Gone with the Wind Author’s Home Draws Tourists and Movie Fans
The building where Margaret Mitchell lived when she wrote “Gone with the Wind” offers a glimpse of her extraordinary life and showcases memorabilia from the classic film.
The modest apartment in the home on Peachtree Street in Midtown Atlanta seems an unlikely place for the creation of one of the best-selling novels of all time. But in 1926, Margaret Mitchell sat down at a tiny desk before a manual typewriter, looked out a leaded-glass window and began dreaming up dialogue for “Gone with the Wind”.
Mitchell worked on the novel for her own pleasure, calling it simply “The Book”. As a girl she was fascinated by Civil War history and the stories recounted by veterans of the Confederacy. She named her main character Pansy O’Hara, but when a publisher showed interest in the book he insisted the name be changed. Scarlett O’Hara was born.
Gone with the Wind Becomes Oscar-Winning Film
A year after “Gone with the Wind” was published in 1936 it won a Pulitzer Prize. Mitchell already had sold the movie rights, accepting the offer of $50,000. The film starring Vivien Leigh as Scarlett and Clark Gable as Rhett Butler premiered in Atlanta in 1939 and began breaking box office records. It earned 13 Oscar nominations and won 10, including the first Academy Award for an African-American, Hattie McDaniel who played Mammy.
An exhibit of memorabilia from the film on display in the Margaret Mitchell House includes life-size reproductions of costume sketches, the original portrait of Scarlett used in the film and the movie set doorway of Tara, her plantation home. Visitors can read from copies of the script, act out scenes and view a video documentary and facsimiles of storyboards.
A Walk Through Margaret Mitchell’s Apartment
A tour of Margaret Mitchell House begins with Apartment 1 where Mitchell and her second husband, John Marsh, moved on their wedding day, July 4, 1925. She called her ground-floor apartment “The Dump” due to the dilapidated condition of the building at the time. Guests move through the parlor with its Victorian sofa, desk and typewriter, tiny kitchen and bedroom where family photos are displayed and clothes are laid out on the bed.
The tour continues to an exhibit on Mitchell’s life, her writing career and philanthropic work for the American Red Cross and other social causes. It contains photographs of Mitchell’s early years and her work as a reporter for the Atlanta Journal Sunday Magazine. Visitors can type on a manual typewriter like Mitchell used and try matching up some of the more than 40 foreign-language editions of “Gone with the Wind” with their home countries.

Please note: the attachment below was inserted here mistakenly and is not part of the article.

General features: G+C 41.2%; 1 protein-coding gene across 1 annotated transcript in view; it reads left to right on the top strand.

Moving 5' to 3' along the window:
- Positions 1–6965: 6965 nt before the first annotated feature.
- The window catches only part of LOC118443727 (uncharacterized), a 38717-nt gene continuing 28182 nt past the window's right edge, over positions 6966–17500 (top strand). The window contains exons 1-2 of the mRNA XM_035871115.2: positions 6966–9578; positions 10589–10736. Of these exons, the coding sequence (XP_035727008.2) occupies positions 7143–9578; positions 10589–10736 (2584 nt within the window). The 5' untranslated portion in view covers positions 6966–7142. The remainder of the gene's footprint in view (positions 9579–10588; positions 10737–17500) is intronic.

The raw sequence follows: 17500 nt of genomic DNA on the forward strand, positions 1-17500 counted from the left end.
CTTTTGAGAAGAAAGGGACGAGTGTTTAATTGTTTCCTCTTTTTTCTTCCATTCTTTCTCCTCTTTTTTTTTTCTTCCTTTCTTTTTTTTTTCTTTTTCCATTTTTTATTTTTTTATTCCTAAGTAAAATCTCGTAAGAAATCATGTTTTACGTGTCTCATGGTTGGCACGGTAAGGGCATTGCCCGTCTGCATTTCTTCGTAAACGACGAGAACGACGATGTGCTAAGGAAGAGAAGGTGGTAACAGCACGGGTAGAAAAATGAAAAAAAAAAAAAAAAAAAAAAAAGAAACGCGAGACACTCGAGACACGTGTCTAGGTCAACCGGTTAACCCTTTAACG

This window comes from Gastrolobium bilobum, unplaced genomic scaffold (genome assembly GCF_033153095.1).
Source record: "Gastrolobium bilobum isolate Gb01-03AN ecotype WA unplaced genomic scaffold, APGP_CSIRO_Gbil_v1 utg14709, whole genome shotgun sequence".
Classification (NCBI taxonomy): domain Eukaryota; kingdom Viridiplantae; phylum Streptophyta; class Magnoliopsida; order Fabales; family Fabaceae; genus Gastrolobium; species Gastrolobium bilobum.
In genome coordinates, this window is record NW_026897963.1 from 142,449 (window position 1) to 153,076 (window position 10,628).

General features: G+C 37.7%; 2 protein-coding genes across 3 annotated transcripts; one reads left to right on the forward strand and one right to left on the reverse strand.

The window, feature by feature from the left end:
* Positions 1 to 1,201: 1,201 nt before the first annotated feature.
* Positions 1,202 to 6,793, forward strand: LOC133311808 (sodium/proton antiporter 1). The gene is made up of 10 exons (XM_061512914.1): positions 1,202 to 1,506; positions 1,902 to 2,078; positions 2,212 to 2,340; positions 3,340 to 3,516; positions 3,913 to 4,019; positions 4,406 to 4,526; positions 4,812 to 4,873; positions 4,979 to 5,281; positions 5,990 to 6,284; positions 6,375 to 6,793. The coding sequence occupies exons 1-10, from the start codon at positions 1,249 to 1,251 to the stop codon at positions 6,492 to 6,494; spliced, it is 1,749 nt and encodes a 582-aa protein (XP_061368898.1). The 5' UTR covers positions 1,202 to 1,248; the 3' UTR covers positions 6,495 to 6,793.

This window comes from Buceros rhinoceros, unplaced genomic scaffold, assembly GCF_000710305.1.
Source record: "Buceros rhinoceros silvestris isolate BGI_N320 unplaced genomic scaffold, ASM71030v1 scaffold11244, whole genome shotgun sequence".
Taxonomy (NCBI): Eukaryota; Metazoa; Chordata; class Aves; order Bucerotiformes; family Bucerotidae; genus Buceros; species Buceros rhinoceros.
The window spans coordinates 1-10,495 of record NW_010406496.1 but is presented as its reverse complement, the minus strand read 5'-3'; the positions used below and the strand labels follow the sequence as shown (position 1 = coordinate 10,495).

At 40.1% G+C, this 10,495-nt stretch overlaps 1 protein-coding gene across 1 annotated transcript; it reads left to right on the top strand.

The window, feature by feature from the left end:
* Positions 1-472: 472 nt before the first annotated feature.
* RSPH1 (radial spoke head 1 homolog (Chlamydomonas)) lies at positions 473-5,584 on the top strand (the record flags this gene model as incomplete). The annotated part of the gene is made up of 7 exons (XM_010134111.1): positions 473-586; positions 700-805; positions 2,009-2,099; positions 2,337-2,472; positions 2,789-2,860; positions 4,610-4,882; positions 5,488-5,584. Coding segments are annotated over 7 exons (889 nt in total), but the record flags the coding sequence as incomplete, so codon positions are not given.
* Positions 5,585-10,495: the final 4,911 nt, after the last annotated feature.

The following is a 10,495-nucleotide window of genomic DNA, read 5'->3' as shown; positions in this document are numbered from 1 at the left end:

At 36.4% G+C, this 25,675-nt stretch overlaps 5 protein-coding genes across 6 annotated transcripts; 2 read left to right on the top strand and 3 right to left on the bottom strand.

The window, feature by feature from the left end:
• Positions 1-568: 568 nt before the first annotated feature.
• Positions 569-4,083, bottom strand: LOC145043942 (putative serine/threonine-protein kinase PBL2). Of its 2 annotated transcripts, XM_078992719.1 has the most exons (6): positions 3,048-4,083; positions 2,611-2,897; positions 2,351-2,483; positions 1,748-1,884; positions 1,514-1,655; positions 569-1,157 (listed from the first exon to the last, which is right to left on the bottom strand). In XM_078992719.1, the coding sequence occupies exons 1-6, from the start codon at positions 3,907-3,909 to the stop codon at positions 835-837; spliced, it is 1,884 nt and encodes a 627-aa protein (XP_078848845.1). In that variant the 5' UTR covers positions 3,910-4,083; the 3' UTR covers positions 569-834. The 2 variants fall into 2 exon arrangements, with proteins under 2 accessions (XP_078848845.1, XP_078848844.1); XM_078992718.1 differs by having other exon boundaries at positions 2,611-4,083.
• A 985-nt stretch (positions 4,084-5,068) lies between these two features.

Margaret Mitchell’s Life in Atlanta
Mitchell was born just seven blocks away on Nov. 8, 1900, in the same neighborhood where Martin Luther King was born. A precocious child, she loved writing plays and staging them for neighbors on the porch of her home. She attended Smith College in Massachusetts, but returned home to run the family’s household after her mother, a suffragette, died in a flu epidemic. Smith awarded her an honorary degree after she won the Pulitzer.
Headstrong and free-spirited, the 4-foot, 11-inch Mitchell was a bit of a flapper during the Roaring Twenties. She married bootlegger Berrien “Red” Upshaw. “He was a total louse, a real loser . . . and she just had to have him,” docent Ann Boutwell told visitors to Margaret Mitchell House in April, 2009. “He liked his product too much,” said Boutwell, so the couple’s finances were shaky, prompting Mitchell to find work as a journalist.
In 1924, the marriage ended and Mitchell married Upshaw’s best friend who had been the best man at their wedding. John Marsh also was an editor at the newspaper where Mitchell worked and when Mitchell began writing “Gone with the Wind” he acted as her editor and proofreader. “I question whether she would have ever finished the book if she hadn’t had a man as supportive as John Marsh,” said Boutwell.
John and Margaret, whom he called “Peggy” or “Baby,” lived in the apartment until 1932. After her financial success from “Gone with the Wind,” she began philanthropic work. In 1949, as she and John were going to the movies, she was hit by an off-duty cab while crossing Peachtree and 13th streets. She died and was buried in her Red Cross uniform in Oakland Cemetery, a resting place for Atlanta luminaries. She had no children.
Preserving the Home and Margaret Mitchell’s Legacy
Margaret Mitchell House was built in 1899 as a three-story Tudor Revival home. It later was subdivided into 10 apartments and became run down after two owners suffered financial setbacks. In 1978 it was abandoned. Preservationists began to restore the building in the 1980s and Atlanta Mayor Andrew Young designated it a landmark. It is now on the National Register of Historic Places
Fires twice damaged the building, but Mitchell’s ground-floor apartment received only minor damage and retains many of its original architectural features. Martha Mitchell House opened to the public in 1997 at 990 Peachtree St. and is now part of the Atlanta History Center. It operates a Literacy Center with author programs, creative writing classes, and other literary programs that honor the legacy of the author of “Gone with the Wind.”
The Atlanta History Center honors CityPass tickets, which make an Atlanta vacation more affordable. CityPass includes other Atlanta area attractions such as World of Coca-Cola, CNN, and the Georgia Aquarium.